Apple has lost a visionary and creative genius, and the world has lost an amazing human being. Those of us who have been fortunate enough to know and work with Steve have lost a dear friend and an inspiring mentor. Steve leaves behind a company that only he could have built, and his spirit will forever be the foundation of Apple.
No words can adequately express our sadness at Steve’s death or our gratitude for the opportunity to work with him. We will honor his memory by dedicating ourselves to continuing the work he loved so much.
— Tim Cook, CEO of Apple
Yesterday, we had to say our goodbyes to a man who’s been described as “a mentor and a friend” (Mark Zuckerburg), “a great man with incredible achievements and amazing brilliance” (Larry Page), “a visionary” (Barack Obama), an “iconic entrepreneur and businessman” (Meg Whitman), “clearly the most effective and successful American CEO in the last 50 years” (Eric Schmidt), and so much more by leadership figures, Apple employees, and admirers: Steve Jobs. Photographs of Jobs over the years have been shared in force — even some showing a side of him we may not normally see. (via @mike_matas)
Personally, I felt a deep sense of sadness yesterday as I heard the news, and I wasn’t alone. The remainder of my evening was spent reading and watching outpourings of #stevejobslegacy tweets, remembrances, articles, and videos from so many people around the world. Like many, I came back to this video, his commencement speech at Stanford in 2005 (if you haven’t seen it, it’s worth the 15 minutes of your time).
An outpouring of admiration
Wired posted a lovely tribute on its home page, and memes of #iSad and newly created tribute designs popped almost instantly. Reddit comments on the post relaying news of his death at last check had more than 8,000 comments, many of which have been personal anecdotes like “I would always trick or treat at his house” (with the inevitable “he only gave away half-eaten apples” jokes to follow) or “I accidentally hung up on Steve Jobs once” and the recounting of how Jobs called back, laughing.
Many sent, and are still sending, their thoughts, memories, and condolences to email@example.com. The New York Times asked Twitter to discuss the impact of Steve Jobs’ work using the hashtag #stevejobslegacy, and they published their favorites here. @stroughtonsmith was one of those people, who tweeted: “People leaving flowers at Apple stores; what other companies would expect something like that for their CEO?” So very true.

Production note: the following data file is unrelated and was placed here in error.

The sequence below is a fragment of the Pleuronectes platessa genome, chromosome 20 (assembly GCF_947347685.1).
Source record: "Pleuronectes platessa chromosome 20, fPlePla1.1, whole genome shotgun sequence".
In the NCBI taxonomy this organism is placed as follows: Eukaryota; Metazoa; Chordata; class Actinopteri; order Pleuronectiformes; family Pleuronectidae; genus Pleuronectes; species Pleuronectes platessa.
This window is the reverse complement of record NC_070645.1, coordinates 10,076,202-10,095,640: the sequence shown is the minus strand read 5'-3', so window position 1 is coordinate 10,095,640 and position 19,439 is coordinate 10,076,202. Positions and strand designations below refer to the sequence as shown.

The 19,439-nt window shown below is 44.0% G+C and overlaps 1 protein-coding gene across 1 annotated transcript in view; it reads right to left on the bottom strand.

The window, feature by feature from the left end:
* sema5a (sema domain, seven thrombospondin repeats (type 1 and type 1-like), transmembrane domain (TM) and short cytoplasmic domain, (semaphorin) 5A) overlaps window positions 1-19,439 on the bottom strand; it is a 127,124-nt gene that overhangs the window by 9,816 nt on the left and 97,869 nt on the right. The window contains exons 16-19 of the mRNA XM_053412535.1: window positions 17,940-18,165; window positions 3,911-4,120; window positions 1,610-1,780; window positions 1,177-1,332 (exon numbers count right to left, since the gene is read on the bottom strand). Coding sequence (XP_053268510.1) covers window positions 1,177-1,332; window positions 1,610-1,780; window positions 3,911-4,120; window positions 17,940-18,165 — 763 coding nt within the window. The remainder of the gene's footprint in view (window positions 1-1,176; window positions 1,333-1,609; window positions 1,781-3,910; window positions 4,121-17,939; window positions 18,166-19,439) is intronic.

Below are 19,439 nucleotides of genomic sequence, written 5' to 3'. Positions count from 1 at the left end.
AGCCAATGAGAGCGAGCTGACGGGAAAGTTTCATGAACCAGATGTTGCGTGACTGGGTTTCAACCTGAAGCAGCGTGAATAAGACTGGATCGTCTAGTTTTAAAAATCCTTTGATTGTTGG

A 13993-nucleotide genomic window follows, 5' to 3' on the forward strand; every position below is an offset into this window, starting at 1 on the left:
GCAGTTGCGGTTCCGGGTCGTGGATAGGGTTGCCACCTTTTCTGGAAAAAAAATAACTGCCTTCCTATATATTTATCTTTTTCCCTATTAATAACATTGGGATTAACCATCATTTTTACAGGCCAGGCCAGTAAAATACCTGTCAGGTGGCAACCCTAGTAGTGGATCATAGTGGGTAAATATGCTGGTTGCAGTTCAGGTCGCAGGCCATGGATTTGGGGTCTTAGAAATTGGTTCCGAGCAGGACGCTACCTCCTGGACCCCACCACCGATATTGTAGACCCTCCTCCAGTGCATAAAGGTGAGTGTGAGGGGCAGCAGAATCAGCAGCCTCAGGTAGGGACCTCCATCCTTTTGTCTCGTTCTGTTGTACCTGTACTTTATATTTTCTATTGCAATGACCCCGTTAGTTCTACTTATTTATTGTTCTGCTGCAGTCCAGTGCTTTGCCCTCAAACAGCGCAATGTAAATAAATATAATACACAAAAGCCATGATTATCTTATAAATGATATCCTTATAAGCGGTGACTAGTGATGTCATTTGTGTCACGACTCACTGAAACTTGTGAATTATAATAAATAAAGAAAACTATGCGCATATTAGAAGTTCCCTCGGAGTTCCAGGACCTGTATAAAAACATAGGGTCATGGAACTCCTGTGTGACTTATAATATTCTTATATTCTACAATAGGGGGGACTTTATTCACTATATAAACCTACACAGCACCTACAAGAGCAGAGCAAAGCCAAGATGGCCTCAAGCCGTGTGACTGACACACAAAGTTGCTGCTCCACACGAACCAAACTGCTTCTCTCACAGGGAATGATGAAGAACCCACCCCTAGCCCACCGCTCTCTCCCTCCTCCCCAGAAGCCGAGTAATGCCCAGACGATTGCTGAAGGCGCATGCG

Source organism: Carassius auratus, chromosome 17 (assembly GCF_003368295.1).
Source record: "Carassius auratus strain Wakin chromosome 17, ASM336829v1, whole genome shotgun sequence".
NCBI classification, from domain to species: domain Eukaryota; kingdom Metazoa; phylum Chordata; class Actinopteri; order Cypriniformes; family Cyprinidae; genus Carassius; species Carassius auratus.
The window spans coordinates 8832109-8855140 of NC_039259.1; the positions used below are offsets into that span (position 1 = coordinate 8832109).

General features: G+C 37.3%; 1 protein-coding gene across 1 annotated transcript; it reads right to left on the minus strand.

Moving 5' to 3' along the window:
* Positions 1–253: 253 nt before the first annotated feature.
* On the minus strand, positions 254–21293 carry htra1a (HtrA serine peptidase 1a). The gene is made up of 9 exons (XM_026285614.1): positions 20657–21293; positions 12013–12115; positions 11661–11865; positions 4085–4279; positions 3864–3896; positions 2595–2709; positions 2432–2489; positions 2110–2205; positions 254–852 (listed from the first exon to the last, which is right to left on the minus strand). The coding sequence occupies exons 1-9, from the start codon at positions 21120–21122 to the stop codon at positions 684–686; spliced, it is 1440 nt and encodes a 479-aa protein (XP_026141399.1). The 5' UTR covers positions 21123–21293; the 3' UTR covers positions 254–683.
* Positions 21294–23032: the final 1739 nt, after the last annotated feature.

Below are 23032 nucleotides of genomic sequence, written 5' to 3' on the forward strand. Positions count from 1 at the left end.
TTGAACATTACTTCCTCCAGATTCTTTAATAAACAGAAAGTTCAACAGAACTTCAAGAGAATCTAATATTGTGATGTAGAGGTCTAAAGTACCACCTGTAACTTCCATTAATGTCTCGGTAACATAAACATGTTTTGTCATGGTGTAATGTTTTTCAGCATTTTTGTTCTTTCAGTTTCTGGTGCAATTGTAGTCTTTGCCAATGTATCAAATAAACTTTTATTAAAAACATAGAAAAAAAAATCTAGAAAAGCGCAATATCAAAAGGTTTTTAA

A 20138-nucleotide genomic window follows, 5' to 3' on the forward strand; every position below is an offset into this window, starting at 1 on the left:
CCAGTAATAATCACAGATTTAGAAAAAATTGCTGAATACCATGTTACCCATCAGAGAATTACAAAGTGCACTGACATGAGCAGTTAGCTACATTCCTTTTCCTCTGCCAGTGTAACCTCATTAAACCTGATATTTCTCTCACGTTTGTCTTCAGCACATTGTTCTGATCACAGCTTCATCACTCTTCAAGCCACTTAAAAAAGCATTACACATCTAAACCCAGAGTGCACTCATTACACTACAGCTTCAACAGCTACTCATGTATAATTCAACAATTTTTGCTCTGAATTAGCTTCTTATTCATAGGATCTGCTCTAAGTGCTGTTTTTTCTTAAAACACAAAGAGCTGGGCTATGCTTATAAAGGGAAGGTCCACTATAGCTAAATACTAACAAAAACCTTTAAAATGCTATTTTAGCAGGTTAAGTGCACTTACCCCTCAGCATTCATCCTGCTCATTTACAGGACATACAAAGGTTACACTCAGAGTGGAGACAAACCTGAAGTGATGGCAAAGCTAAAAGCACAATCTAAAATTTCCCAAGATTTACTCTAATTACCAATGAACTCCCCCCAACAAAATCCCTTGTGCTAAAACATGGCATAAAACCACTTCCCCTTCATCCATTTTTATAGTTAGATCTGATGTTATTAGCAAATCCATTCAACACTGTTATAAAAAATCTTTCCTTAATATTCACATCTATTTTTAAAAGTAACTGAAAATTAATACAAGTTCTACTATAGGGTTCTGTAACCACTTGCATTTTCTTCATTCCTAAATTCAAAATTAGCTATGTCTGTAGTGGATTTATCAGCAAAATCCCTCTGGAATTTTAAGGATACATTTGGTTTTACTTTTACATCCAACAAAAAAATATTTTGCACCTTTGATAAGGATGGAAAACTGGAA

There’s a reason he was named the “world’s best-performing CEO in the world” by Harvard Business Review and “CEO of the Decade” by Fortune magazine. People didn’t simply leave flowers, either — a brand new Tumblr page dedicated to Apple store memorials shows the love and admiration people have for Jobs by displaying the photographs, candles (or images of candles displayed on their iPhones), bitten-into apples, and handmade signs left at stores around the world. Millions of people have also reportedly changed their Facebook pictures to honor Jobs.
CareerBuilder employees on what Jobs taught them
When I asked co-workers to send their stories about Jobs and what his life and leadership meant to them, it became clear right away that his legacy isn’t the same for everyone; he affected even a small group of people in such vastly different, but important, ways. Below are remembrances of Jobs from some of our own CareerBuilder employees:
“I always think about his last line from his Stanford address “stay hungry, stay foolish”. Stay foolish enough to believe you can change the world and hungry enough to make it happen. I watched it again when he announced his resignation. I showed it to our company at kick-off this year also. It provides terrific advice on life and business from the greatest CEO of our generation.”